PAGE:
Besides a helmet, you also need to protect the rest of your body. Always wear proper motorcycle jackets and pants when you take your bike out on the road. A regular T-shirt and jeans won't put enough protection between the pavement and your skin. Protective clothing should be either leather or textile. Your gear might change in different seasons, but some breathable summer options still protect you.
Protecting your feet and ankles should be a chief concern of beginning and veteran bikers alike. While you probably can guess flip-flops aren't acceptable footwear options on a motorcycle, you may be surprised to know your workout shoes aren't ideal, either. You should purchase a pair of riding boots that can prevent twisted ankles and provide maximum protection. Besides your feet, you should protect your hands with gloves made of abrasion-resistant material.
As a new rider, you should get yourself in good habits that can keep you safe on the road and your bike running smoothly. One of the most significant steps you can take is to conduct a proper safety inspection on your bike. Before you take off, walk around your bike, giving it a once-over.
The Motorcycle Safety Foundation has developed a comprehensive checklist for riders to use before they head out. To help you remember what to inspect, they developed an acronym, T-CLOCK, which stands for the following.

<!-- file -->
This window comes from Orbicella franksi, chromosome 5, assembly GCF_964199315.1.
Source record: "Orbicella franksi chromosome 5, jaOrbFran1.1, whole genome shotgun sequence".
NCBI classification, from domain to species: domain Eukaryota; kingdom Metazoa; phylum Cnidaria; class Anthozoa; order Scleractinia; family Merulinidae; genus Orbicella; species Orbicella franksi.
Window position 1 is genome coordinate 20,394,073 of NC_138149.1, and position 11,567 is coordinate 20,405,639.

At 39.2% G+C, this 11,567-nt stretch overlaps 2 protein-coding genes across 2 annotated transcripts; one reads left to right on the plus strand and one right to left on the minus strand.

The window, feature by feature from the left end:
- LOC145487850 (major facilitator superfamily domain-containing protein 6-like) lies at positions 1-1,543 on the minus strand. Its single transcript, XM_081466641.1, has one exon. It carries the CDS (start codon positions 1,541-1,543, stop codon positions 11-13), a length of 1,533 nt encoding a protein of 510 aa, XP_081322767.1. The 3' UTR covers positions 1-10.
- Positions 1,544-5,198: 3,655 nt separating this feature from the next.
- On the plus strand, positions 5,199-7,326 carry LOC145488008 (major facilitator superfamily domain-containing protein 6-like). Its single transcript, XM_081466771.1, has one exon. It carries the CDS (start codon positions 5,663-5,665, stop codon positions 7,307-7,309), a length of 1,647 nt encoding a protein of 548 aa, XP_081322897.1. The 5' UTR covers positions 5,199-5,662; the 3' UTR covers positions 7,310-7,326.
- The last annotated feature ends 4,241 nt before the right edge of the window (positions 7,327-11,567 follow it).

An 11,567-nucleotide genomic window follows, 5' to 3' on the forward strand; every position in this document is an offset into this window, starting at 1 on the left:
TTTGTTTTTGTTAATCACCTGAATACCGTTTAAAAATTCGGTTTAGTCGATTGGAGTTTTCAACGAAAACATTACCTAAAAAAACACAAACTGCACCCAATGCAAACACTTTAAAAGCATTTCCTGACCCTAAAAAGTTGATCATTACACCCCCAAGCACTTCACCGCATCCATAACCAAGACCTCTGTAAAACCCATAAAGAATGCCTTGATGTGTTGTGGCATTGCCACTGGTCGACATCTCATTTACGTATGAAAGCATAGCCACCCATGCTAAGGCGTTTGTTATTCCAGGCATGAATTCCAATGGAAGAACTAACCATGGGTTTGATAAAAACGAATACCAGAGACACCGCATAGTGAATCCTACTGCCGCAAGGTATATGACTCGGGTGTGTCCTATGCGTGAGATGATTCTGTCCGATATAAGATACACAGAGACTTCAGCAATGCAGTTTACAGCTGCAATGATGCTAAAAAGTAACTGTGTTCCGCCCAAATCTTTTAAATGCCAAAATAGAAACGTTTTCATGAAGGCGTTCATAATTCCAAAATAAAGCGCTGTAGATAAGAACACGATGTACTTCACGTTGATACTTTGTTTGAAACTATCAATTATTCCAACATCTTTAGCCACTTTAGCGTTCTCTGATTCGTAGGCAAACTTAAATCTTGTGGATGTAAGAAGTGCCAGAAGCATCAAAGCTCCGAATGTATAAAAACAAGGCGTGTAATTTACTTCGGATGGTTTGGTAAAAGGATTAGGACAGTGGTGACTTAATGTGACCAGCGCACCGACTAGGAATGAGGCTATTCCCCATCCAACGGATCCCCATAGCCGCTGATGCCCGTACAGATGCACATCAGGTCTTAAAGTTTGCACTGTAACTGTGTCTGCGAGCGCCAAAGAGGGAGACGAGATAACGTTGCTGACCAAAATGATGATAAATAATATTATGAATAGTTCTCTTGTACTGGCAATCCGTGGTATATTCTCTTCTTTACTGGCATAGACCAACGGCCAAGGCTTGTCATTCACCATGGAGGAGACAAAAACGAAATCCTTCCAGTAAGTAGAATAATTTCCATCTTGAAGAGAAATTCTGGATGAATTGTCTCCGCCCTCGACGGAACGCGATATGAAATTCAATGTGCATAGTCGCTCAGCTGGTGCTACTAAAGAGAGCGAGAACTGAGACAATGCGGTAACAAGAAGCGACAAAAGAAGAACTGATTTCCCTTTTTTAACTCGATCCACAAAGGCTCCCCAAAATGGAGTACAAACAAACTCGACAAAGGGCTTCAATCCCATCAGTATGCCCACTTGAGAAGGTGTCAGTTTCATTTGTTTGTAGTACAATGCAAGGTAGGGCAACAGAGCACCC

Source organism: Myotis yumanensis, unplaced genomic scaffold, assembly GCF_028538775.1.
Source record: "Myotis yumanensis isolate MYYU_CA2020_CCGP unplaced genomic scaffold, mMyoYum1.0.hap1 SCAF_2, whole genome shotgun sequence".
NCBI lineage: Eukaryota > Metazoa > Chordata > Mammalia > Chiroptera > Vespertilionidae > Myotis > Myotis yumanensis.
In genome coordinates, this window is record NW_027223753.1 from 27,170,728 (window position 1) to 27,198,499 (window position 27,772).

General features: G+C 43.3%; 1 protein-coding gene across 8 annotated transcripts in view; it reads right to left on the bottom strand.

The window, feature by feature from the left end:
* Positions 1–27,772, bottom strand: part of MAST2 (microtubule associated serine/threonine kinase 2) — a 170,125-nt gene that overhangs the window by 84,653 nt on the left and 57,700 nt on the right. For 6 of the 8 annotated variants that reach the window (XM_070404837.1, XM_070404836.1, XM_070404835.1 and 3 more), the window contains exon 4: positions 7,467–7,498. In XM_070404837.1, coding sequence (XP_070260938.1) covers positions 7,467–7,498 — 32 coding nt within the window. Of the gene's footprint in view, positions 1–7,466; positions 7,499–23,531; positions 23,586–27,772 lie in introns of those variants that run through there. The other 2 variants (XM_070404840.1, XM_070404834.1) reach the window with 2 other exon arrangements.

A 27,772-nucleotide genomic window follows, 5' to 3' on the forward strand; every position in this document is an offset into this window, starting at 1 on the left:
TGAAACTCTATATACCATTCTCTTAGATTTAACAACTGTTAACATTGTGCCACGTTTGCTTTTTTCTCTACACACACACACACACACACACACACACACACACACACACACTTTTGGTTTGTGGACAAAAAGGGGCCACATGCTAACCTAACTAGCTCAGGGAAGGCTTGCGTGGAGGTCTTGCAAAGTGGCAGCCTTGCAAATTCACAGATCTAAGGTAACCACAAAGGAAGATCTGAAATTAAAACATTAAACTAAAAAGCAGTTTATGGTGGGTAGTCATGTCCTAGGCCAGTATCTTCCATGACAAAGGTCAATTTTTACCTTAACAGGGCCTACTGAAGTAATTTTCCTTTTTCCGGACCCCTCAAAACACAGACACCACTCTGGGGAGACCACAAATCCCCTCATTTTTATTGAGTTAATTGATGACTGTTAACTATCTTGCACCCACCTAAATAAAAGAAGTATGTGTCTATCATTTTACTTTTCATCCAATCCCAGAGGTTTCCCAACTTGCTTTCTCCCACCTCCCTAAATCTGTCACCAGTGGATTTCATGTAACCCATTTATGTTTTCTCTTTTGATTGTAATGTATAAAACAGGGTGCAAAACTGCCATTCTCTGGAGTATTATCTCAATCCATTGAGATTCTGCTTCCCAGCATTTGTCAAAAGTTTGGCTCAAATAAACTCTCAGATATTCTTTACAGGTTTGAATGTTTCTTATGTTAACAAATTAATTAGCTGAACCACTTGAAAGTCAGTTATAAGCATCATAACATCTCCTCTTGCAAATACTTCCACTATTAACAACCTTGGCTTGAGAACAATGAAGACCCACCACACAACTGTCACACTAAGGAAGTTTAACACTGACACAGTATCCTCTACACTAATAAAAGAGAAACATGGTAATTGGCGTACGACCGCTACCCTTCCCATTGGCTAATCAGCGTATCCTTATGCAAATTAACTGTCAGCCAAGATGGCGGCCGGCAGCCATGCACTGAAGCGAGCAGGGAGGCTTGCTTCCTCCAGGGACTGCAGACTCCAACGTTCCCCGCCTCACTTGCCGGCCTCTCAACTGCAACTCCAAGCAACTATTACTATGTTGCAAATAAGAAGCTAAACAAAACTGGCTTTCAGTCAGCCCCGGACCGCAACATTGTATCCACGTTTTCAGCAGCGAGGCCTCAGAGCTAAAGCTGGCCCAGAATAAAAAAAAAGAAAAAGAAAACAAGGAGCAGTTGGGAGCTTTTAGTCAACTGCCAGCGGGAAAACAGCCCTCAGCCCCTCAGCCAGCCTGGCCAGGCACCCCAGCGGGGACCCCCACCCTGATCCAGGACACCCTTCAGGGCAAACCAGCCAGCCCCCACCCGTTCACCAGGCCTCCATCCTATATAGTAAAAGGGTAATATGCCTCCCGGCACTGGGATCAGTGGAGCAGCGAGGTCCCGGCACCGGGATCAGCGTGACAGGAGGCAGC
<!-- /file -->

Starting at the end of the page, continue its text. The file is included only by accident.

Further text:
Checking these critical areas before you take your motorcycle out helps lower your chances of driving a flawed bike that could end up causing an accident or stranding you on the side of the road. For example, this pre-ride inspection could reveal a nail in your tire, saving you from getting a flat in some unknown location far from home.
Even after you've passed all the appropriate tests to legally drive a motorcycle and have bought a bike, you should wait to take it out on the open road. Get familiar with how the bike feels and responds to your handling by first driving it around a parking lot or sparsely trafficked neighborhood.
Once you get some practice with your motorcycle, you can start to take it around town. You should also probably wait to ride on a highway or freeway until you feel totally comfortable driving it around your city. On any road, make sure you ride defensively, as car and truck drivers tend to not notice motorcyclists.
With all these tips for new motorcycle riders to guide you, you should be ready to take your bike out. As you get used to your bike, you may want to trick it out or conduct simple repairs. Whenever you're looking to parts for your Harley, turn to Fat Head Cycles. We have everything from LED light system kits and audio products to performance parts and detailing materials for Harley motorcycles. Trusting us means you get high-quality parts, fast shipping and a generous 60-day return policy.